One of the best Christmas traditions our family ever instigated came straight from the mind of my son, Bill. When he was in seventh grade, Bill read somewhere about the British tradition of serving Christmas crackers at Christmas dinner.
Christmas crackers are small tubes wrapped in festive paper, and each cracker contains a small gift along with an occasional joke or riddle. When you pull on the ends of the wrapping, you hear a loud bang, and the gift comes out of the tube.
Bill thought Christmas crackers sounded like a lot of fun, but after a search online revealed the high cost of a few genuine crackers, he decided to make his own.
Here is how he created his crackers:
- Bill made a shopping trip to the local Dollar Store, where he chose five or six gifts for every family member. These gifts included small tools, funky pens or erasers, bracelets, a compass that snaps onto a backpack, fishing lures and gear, nail polish, Snoopy figurines, a small rubber chicken key chain and a spatula.
- He also invested in tissue paper with festive colors and designs, ribbon (the thin kind you can curl with a scissors’ blade) and Christmas stickers.
- Because of their size and shape, Bill collected discarded toilet paper and paper towel cardboard centers. These became the circular tubes that held the gift. In at least one case (the spatula), he had to use part of a gift wrap tube to ensure that the item would be covered.
- Bill slipped each gift into an appropriately sized tube. Then he cut a piece of tissue paper large enough to cover the tube twice over, with about two inches of tissue paper extending off from either end. Once he rolled the tissue paper onto the tube, Bill used a small piece of tape to attach the paper so it wouldn’t unroll. He then tied shut both ends of the tissue paper hanging over the edges of the tube, using curled ribbon to make a nice package.
- Although traditional Christmas crackers are impersonal and can be opened by anyone, Bill wanted to make sure certain people got the right cracker. After all, his dad wouldn’t really appreciate nail polish or necklaces. Bill used sticker gift tags to indicate to whom the cracker belonged. He did some additional decorating with small Christmas stickers.
On Christmas Eve when the presents get piled under the tree, Bill piles his Christmas crackers on the dining room table. As we eat our Christmas morning meal, we open our crackers. These little gifts are often silly or fun and get the holiday off to a great start. They don’t make the traditional cracker noise, so we all shout “BANG” as we tear the end of the cracker.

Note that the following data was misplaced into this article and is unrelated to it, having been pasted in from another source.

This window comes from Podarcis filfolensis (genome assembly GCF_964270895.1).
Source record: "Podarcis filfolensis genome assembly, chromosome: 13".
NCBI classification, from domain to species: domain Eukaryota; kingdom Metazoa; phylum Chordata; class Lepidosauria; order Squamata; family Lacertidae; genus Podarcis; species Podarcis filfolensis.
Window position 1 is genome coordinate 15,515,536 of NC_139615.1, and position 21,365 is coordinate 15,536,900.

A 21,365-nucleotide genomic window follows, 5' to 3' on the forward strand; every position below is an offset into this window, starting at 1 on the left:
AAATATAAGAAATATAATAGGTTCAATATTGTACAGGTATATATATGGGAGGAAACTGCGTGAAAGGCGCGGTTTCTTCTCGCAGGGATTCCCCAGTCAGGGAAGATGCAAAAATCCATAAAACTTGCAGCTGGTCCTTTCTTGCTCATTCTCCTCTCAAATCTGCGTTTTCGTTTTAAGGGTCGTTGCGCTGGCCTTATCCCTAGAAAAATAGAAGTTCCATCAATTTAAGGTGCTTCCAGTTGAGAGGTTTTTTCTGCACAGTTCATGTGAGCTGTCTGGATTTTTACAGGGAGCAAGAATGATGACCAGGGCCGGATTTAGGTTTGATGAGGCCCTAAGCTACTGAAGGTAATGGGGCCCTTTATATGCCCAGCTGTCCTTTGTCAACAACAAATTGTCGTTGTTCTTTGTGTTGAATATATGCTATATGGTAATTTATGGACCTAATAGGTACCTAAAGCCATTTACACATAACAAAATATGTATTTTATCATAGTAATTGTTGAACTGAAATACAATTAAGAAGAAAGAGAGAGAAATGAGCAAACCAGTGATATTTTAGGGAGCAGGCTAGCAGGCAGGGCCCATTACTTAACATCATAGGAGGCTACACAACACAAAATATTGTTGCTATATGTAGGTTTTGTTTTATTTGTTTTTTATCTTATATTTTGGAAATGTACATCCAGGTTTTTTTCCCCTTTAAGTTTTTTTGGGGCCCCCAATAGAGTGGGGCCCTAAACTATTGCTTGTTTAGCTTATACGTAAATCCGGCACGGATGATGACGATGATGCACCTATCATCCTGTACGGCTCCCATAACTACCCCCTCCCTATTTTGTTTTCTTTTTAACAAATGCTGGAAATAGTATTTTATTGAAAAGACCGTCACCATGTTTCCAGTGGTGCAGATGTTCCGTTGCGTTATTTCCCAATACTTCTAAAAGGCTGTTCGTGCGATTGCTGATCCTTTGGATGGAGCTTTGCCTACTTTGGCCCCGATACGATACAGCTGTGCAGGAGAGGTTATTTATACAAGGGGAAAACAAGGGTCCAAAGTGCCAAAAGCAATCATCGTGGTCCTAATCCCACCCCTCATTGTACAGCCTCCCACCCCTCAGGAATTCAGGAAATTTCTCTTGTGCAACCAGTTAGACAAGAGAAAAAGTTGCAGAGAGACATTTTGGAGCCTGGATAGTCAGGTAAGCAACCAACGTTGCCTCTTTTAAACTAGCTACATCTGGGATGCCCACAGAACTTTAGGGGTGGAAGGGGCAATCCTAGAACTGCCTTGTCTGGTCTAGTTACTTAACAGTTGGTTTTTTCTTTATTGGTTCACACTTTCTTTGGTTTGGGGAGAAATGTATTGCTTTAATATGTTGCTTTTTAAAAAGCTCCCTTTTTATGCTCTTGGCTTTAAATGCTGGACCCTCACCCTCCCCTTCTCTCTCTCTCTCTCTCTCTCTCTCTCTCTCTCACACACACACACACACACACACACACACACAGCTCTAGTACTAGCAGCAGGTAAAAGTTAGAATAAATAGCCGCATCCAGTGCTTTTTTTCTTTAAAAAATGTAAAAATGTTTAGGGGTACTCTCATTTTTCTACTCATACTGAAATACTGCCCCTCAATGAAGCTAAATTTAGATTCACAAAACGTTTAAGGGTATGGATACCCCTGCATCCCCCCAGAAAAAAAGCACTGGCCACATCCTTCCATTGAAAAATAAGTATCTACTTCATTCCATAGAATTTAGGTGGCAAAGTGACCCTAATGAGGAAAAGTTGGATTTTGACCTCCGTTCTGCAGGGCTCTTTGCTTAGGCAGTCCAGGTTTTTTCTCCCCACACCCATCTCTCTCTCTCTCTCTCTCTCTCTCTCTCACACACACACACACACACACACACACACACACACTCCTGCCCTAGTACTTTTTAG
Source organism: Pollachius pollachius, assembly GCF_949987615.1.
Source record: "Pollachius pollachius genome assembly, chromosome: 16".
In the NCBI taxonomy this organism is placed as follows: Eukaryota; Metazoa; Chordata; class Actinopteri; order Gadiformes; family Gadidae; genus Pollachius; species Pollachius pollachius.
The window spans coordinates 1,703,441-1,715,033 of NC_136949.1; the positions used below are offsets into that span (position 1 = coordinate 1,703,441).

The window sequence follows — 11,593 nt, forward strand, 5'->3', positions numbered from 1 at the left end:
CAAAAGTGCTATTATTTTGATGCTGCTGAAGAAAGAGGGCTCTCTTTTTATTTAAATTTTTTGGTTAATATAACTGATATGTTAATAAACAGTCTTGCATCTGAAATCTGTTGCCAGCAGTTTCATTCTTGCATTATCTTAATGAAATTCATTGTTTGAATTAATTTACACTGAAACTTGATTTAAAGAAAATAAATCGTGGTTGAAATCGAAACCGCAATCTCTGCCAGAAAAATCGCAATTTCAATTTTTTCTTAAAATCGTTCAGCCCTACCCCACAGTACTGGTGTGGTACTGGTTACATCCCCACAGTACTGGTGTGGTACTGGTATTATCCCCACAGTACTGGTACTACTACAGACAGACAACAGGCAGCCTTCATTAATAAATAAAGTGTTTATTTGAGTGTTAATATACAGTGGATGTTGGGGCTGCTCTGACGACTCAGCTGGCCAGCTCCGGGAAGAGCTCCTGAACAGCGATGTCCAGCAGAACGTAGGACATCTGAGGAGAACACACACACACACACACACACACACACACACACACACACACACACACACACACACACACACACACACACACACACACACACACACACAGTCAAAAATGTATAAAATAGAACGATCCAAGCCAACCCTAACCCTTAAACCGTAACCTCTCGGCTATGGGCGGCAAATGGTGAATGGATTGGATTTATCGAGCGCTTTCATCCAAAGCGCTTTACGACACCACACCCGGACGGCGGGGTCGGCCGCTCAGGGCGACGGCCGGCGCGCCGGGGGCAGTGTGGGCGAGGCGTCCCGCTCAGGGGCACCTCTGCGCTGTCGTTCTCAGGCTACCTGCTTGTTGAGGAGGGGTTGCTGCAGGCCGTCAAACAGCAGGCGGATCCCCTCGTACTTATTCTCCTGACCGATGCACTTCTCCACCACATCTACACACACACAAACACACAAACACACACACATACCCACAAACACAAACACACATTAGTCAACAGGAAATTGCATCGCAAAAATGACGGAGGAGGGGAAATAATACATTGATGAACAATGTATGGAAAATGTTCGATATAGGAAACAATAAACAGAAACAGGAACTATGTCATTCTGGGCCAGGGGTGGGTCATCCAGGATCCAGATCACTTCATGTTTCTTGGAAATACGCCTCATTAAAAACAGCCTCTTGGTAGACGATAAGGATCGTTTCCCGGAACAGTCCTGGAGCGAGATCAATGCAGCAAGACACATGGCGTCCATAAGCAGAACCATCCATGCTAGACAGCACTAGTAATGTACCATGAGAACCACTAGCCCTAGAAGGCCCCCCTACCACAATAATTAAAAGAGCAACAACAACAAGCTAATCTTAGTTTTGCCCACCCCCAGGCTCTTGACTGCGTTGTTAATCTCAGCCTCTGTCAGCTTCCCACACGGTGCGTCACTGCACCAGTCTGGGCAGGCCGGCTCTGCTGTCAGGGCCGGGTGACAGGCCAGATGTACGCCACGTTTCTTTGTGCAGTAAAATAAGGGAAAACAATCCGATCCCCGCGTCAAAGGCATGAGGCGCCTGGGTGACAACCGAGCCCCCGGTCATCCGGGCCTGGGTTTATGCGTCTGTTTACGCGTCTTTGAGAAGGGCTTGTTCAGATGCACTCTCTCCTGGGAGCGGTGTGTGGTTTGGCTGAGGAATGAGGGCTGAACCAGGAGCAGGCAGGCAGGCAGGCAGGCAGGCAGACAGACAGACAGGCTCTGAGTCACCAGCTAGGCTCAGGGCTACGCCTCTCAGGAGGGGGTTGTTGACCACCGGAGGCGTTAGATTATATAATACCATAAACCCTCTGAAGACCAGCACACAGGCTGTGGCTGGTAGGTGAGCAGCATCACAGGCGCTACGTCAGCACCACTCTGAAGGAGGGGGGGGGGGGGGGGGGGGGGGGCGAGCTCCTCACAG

You might be tempted to use pulling fireworks in your Christmas crackers in order to make a proper “bang.” Although these small sticks of cardboard and gunpowder have a nice string running through them and seem perfect for your cracker, DO NOT USE THEM.
The Melvin Scientific Test Lab (also known as the area outside on the back porch) decided to experiment with pulling fireworks to see if they would work. Our victim was the rubber chicken key ring. We placed the chicken in a cardboard tube along with a pulling firework, and wrapped up the whole package in tissue paper and ribbons with the string of the pulling firework dangling out the ends of the cracker. When we pulled the two ends of the pulling firework, the first thing we noticed was a tremendous bang. Then we checked out the rubber chicken.
We observed three results with our pulling firework test:
- Everything inside the cracker ends up smelling like burnt gunpowder.
- A small part of the tissue paper was smoldering. If thrown away immediately, we could have burned the house down.
- You can singe the gift inside the cracker. That poor rubber chicken had its bottom blackened. Good thing it’s a resilient little bird, or it may not have survived.
The Melvin Test Lab concluded that the typical pulling fireworks you buy around July 4th are too powerful, and definitely NOT RECOMMENDED. Shouting “BANG,” on the other hand, is a lot of fun, especially for kids, and warms up even the most reserved group of people.
Anything that can fit into a reasonably sized cardboard tube is fair game for these homemade crackers. Look in Dollar Stores, rummage sales and catalogs for small gifts. If you are filling crackers for younger people, look at funny pencils and pens, Matchbox cars, a collection of neat stickers, or anything else a youngster might enjoy.
The gifts don’t have to be expensive at all. We will say, though, that Bill thought a person could hide a set of keys for a new car inside of a Christmas cracker. Since he already owns a car, we really didn’t take his suggestion seriously.
One of the most popular Christmas cracker gifts Bill came up with was the rubber chicken key chain. It got a big laugh, and my husband still has it hanging in his office. If you have the time and energy, you can add a riddle or joke written on a piece of paper to each cracker, making it even more traditional.
So, the next time you have a Christmas party for your family, coworkers, scrapbooking friends or quilting circle, try homemade Christmas crackers. They are easy to make, fun to fill with small gifts, and a great way for the whole party to enjoy the holiday.